Under The Smiling Sun: Bangladesh's NGO Service Delivery Program Looks Back

Around 500 participants attended an "end of project" conference in Dhaka on May 23 for the Nongovernmental Organization Service Delivery Program (NSDP) in Bangladesh. IntraHealth has provided technical assistance and training expertise to NSDP since 2002. The five-year USAID-funded program, led by Pathfinder International, has worked to advance the health of Bangladeshis through improving the delivery and quality of essential public health services, training health care providers and assisting NGOs with institutional development. 

The conference featured seminars on key program areas. Dr. Mahbubur Rahman, acting director of IntraHealth's Clinical Services Team, presented a seminar highlighting the addition of safe delivery and emergency obstetric care services to 28 of NSDP's network of "Smiling Sun" clinics and development of a home delivery program in 61 clinics. Save the Children's Dr. Mohammed Islam Helal, a member of the Clinical Services Team, presented a seminar on scaling-up integrated management of childhood illnesses (IMCI) at all Smiling Sun clinics and community IMCI in rural areas. IntraHealth's Beth Fischer presented results and lessons learned and served as a panelist on Dr. Helal's seminar.

Assisting Home-Based Births
IntraHealth contributed to the home delivery program by training paramedics—nurses, midwives and other non-physician health care workers—as skilled birth attendants for home-based childbirth, which accounts for 90% of deliveries in Bangladesh. Training included normal delivery, use of the partograph, neonatal resuscitation and active management of the third stage of labor to prevent postpartum hemorrhage. From July 2005—May 2006, 27 NSDP-trained paramedics in ten pilot clinic areas assisted in 421 home deliveries. In a follow-up survey most service recipients rated the paramedics' performance quality as good (78%) or excellent (17%). To increase maternal and child survival rates NSDP also added maternal health community outreach activities, including community emergency obstetric care, referrals, birth preparedness plans and a community support system.

Managing Childhood Illnesses
IMCI is an integrated approach to organizing, managing and implementing child health programs that encompasses curative care, disease prevention and health promotion interventions. Using this approach NSDP has addressed Bangladesh's rate of child mortality and morbidity by improving health worker skills; strengthening the health system, including provision of essential drugs; and optimizing family and community child health practices, particularly care-seeking behavior. Correct management of sick children increased from 15% in 2000 to 69% in 2003 at IMCI facilities. In the same time period the correct management of all priority illnesses at IMCI facilities increased from 8% to 79%. As of May 2007, 92% of NSDP's Smiling Sun facilities have 60% or more of their health care providers trained in IMCI. The Program has also trained 6,450 Depot Holders—people within local communities who can provide oral rehydrating salts for diarrhea and cotrimoxozole for pneumonia, conduct home visits for health education and refer severely ill children to clinics.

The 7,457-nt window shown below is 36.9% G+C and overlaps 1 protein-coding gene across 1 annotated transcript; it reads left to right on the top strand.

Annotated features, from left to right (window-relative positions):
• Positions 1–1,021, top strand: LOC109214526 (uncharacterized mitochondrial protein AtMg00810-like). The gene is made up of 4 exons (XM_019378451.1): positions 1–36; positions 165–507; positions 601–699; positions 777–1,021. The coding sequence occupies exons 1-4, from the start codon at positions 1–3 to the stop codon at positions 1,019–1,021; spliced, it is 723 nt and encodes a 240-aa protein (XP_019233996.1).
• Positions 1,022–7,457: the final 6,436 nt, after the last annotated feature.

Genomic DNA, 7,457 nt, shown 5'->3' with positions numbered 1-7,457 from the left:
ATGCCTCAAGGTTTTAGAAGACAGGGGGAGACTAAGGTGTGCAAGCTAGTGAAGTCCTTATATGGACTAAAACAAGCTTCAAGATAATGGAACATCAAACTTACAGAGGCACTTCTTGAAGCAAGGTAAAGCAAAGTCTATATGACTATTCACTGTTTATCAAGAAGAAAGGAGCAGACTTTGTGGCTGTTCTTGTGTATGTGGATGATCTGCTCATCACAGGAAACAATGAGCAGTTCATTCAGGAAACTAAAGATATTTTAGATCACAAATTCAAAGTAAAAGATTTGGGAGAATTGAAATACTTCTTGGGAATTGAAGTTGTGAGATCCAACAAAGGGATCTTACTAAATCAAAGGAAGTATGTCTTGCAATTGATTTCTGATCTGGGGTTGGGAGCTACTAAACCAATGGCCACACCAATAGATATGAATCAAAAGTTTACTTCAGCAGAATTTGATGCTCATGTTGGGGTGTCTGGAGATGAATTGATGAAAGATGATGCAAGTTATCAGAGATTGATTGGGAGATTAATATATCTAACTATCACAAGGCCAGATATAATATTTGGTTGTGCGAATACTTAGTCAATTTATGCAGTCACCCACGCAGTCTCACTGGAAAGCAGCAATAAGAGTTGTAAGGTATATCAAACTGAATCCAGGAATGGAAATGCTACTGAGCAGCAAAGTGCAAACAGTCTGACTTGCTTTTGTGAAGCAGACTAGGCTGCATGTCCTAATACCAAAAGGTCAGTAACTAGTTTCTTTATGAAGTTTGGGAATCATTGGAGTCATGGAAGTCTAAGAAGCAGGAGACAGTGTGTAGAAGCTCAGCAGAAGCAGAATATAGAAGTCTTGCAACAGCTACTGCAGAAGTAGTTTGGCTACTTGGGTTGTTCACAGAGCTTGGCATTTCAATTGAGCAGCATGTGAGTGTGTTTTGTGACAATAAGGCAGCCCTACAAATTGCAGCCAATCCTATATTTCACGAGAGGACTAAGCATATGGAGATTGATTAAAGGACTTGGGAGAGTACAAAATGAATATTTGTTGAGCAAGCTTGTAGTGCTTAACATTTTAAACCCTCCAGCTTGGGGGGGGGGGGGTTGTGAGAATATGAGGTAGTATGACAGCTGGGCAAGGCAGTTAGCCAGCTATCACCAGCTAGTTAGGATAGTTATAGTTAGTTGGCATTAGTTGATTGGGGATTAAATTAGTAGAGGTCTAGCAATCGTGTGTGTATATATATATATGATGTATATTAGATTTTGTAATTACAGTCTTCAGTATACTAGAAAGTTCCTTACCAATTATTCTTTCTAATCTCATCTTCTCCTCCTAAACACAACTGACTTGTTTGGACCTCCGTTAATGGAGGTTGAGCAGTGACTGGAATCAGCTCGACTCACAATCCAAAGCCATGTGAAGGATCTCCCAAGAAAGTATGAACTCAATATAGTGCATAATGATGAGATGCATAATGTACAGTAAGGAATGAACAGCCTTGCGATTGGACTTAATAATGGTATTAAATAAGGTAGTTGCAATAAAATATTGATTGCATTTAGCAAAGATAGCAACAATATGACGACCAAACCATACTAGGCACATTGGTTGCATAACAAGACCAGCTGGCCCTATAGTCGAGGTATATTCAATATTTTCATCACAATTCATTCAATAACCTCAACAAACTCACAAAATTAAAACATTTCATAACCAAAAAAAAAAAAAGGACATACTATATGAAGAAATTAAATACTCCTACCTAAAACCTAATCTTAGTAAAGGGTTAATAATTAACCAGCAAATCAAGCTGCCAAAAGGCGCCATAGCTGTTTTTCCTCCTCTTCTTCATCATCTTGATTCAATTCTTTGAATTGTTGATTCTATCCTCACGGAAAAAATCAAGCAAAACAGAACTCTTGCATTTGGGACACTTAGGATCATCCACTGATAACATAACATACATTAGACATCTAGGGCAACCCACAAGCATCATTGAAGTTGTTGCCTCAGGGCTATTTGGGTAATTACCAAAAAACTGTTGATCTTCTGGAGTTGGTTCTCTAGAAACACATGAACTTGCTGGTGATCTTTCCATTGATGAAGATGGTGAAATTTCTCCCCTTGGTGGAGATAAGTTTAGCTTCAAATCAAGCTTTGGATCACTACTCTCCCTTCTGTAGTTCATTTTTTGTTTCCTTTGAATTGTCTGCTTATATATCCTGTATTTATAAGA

Detecting and Treating TB
In 2003 the Government of Bangladesh asked NSDP to join the National Tuberculosis Control Program to increase health care workers' TB control capacity. Approximately half of the adults in Bangladesh are infected with tuberculosis bacilli, and 300,000 develop the disease every year. IntraHealth assisted with training 129 doctors, 92 paramedics, 38 lab technologists and 185 service promoters/counselors to provide quality TB services. The detection rate of TB at Smiling Sun clinics has steadily increased, doubling between 2003 and 2006. The treatment success rate among Smiling Sun clinics started high at 83% in 2003 and increased to 88% in 2005

Enhancing Family Planning Training
IntraHealth also trained NSDP paramedics in family planning counseling, infection prevention, contraceptive methods and clinical skills using the "Learning for Performance" methodology. Introduced in Bangladesh in 2004, "Learning for Performance" focuses training on the essential content needed to improve performance on-the-job. NSDP piloted this methodology with three NGOs for on-the-job training in infection prevention and basic counseling skills. All of the trainees scored at or above acceptable levels on post-training knowledge and skills tests. NSDP staff determined that on-the-job training in infection prevention and counseling could be widely applied in NGO clinics, and that NGOs that have implemented these courses can orient other NGOs in these areas. The "Learning for Performance" guide and toolkit can be downloaded for free, in our Resource section.